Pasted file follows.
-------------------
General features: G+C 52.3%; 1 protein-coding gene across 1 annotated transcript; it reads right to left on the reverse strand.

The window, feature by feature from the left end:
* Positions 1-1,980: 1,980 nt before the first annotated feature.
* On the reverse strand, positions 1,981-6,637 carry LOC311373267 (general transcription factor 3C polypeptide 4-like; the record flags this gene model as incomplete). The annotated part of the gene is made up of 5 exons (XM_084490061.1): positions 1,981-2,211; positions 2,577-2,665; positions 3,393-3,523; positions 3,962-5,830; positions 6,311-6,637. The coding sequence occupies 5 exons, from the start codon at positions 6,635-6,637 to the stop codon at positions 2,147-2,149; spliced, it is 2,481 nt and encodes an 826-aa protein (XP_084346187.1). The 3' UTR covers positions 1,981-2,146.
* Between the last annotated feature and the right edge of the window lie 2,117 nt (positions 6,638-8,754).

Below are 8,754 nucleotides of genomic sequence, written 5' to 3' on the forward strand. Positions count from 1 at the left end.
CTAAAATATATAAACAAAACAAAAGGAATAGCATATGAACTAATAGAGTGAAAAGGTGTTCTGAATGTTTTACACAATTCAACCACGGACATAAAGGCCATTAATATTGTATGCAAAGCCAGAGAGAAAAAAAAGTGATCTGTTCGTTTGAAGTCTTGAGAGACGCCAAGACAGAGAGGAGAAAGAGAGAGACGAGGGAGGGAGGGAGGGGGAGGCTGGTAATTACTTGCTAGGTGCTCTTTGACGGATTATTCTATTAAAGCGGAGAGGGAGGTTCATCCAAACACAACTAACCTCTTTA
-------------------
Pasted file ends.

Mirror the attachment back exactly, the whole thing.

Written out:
General features: G+C 52.3%; 1 protein-coding gene across 1 annotated transcript; it reads right to left on the reverse strand.

The window, feature by feature from the left end:
* Positions 1-1,980: 1,980 nt before the first annotated feature.
* On the reverse strand, positions 1,981-6,637 carry LOC311373267 (general transcription factor 3C polypeptide 4-like; the record flags this gene model as incomplete). The annotated part of the gene is made up of 5 exons (XM_084490061.1): positions 1,981-2,211; positions 2,577-2,665; positions 3,393-3,523; positions 3,962-5,830; positions 6,311-6,637. The coding sequence occupies 5 exons, from the start codon at positions 6,635-6,637 to the stop codon at positions 2,147-2,149; spliced, it is 2,481 nt and encodes an 826-aa protein (XP_084346187.1). The 3' UTR covers positions 1,981-2,146.
* Between the last annotated feature and the right edge of the window lie 2,117 nt (positions 6,638-8,754).

Below are 8,754 nucleotides of genomic sequence, written 5' to 3' on the forward strand. Positions count from 1 at the left end.
CTAAAATATATAAACAAAACAAAAGGAATAGCATATGAACTAATAGAGTGAAAAGGTGTTCTGAATGTTTTACACAATTCAACCACGGACATAAAGGCCATTAATATTGTATGCAAAGCCAGAGAGAAAAAAAAGTGATCTGTTCGTTTGAAGTCTTGAGAGACGCCAAGACAGAGAGGAGAAAGAGAGAGACGAGGGAGGGAGGGAGGGGGAGGCTGGTAATTACTTGCTAGGTGCTCTTTGACGGATTATTCTATTAAAGCGGAGAGGGAGGTTCATCCAAACACAACTAACCTCTTTA